ENVIRO DOCS/PUBLIC MEETING: Reclamation releases EIS/EIR and schedules public meeting for the proposed Mendota Pool Group 20-year groundwater exchange
From the Bureau of Reclamation:
The Bureau of Reclamation has released for public review the draft Environmental Impact Statement/Environmental Impact Report for the proposed Mendota Pool Group 20-year groundwater exchange program.
Under the proposed action, Reclamation would execute a series of exchange agreements with the MPG over a 20-year period. The water exchange would allow MPG farmers to deliver groundwater to the Mendota Pool in exchange for Central Valley Project water delivered via the San Luis Canal for use on approximately 42,316 acres of historically irrigated MPG lands in Westlands. The program incorporates design constraints, management actions, monitoring, and reporting requirements as well as groundwater recharge components intended to replenish the local groundwater basin through use of existing recharge facilities.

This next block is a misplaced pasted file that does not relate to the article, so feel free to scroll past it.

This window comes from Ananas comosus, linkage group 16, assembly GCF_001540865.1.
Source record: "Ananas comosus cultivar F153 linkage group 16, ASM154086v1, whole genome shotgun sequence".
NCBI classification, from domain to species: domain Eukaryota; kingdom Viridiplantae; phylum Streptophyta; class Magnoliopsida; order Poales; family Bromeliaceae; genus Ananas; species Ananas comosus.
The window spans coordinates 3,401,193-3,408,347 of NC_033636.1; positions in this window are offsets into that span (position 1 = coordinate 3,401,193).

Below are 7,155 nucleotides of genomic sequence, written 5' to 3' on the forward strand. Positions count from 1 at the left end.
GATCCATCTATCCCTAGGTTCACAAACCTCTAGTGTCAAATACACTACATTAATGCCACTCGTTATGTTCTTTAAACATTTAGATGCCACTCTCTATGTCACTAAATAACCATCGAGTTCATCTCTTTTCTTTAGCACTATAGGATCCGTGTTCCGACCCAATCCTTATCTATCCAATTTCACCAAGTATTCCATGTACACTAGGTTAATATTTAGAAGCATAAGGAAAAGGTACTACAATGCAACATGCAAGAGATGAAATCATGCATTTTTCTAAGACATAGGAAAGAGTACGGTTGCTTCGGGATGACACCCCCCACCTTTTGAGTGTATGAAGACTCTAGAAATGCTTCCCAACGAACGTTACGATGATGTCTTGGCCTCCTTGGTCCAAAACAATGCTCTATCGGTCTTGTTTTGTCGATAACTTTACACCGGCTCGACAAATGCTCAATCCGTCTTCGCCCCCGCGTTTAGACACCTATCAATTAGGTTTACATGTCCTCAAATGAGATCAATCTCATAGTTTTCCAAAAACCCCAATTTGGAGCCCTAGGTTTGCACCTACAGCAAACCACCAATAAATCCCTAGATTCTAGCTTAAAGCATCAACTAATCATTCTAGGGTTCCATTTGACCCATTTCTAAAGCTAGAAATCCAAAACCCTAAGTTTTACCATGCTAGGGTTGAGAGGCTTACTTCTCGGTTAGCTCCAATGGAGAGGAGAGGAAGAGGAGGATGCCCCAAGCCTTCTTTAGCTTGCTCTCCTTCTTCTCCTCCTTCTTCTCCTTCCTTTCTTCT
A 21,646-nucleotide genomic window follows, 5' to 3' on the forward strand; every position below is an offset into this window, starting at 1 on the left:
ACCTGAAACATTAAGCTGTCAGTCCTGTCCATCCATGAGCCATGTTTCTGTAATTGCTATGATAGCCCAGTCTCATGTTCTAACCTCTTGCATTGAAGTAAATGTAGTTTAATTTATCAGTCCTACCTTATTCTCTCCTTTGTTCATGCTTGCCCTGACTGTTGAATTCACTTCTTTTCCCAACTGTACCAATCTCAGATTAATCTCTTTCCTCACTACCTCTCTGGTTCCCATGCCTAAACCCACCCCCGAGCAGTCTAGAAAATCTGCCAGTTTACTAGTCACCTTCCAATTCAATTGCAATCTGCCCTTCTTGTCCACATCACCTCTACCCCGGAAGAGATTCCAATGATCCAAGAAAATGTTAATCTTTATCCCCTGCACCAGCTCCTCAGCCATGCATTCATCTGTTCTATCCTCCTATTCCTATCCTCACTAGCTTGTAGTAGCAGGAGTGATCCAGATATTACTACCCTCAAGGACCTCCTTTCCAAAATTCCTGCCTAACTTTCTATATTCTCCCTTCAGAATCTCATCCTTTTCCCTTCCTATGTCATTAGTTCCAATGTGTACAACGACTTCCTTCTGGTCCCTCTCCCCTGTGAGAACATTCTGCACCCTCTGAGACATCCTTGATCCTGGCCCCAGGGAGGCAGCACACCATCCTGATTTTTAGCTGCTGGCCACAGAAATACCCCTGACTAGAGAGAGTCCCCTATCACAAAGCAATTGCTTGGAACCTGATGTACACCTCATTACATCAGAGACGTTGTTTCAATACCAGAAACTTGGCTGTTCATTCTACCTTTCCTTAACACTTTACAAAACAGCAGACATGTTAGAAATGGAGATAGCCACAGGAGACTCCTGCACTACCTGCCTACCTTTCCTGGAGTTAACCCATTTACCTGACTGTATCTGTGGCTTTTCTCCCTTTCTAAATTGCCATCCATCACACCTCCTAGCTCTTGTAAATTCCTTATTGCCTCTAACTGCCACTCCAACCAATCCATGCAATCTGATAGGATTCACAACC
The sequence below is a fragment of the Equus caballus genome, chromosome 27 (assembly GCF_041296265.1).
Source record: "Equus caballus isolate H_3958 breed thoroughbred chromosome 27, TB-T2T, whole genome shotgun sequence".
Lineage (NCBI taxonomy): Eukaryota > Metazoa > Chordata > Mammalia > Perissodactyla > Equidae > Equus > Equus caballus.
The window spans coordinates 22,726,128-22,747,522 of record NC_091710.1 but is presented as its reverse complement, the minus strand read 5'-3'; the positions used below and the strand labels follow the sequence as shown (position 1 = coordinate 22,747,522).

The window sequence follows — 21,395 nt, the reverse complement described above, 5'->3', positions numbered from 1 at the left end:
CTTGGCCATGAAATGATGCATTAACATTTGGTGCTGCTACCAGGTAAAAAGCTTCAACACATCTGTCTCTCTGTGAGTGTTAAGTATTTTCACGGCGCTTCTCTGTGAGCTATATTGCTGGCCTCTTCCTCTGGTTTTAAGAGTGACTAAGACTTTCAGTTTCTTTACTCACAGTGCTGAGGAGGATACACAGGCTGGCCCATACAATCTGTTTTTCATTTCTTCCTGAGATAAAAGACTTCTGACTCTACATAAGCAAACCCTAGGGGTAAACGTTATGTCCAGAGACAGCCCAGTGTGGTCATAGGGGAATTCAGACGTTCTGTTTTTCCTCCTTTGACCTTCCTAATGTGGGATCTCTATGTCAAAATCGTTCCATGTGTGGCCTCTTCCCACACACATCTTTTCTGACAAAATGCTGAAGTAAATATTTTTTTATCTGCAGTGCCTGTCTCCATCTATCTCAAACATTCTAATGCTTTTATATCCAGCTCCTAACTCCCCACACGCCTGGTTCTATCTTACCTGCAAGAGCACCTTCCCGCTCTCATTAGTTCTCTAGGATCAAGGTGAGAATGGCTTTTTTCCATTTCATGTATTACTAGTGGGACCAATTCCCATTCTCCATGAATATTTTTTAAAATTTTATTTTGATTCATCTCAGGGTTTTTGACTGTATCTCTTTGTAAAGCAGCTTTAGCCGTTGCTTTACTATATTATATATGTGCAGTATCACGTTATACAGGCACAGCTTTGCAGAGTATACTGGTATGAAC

The draft EIS/EIR was prepared in accordance with National Environmental Policy Act is available at https://www.usbr.gov/mp/nepa/nepa_project_details.php?Project_ID=36282.
Public comments will be accepted through Jan. 14, 2019. Reclamation will respond to all substantive comments received and will consider them in the decision-making process.
The release is concurrent with the Westlands public release of the draft EIS/R pursuant to California Environmental Quality Act. Westlands Water District serves as the lead state agency for compliance with CEQA.
A joint public meeting is being held to solicit public comments on the draft EIS/R. The meeting will be held in:
Mendota Branch Library
Thursday, Dec. 20, 2018
3:00 p.m. – 6:00 p.m.
1246 Belmont Avenue, Mendota, CA 93640
Join us for a live demo of the Groundwater Exchange on *December 4th* to learn more about key features and opportunities to engage with the site and others during this webinar hosted by the Groundwater Exchange, Stanford University’s Water in the West, and Environmental Defense Fund. We will be joined by Herb Smart, a regulatory analyst at the Turlock Irrigation District who will discuss how water agencies can use the Groundwater Exchange.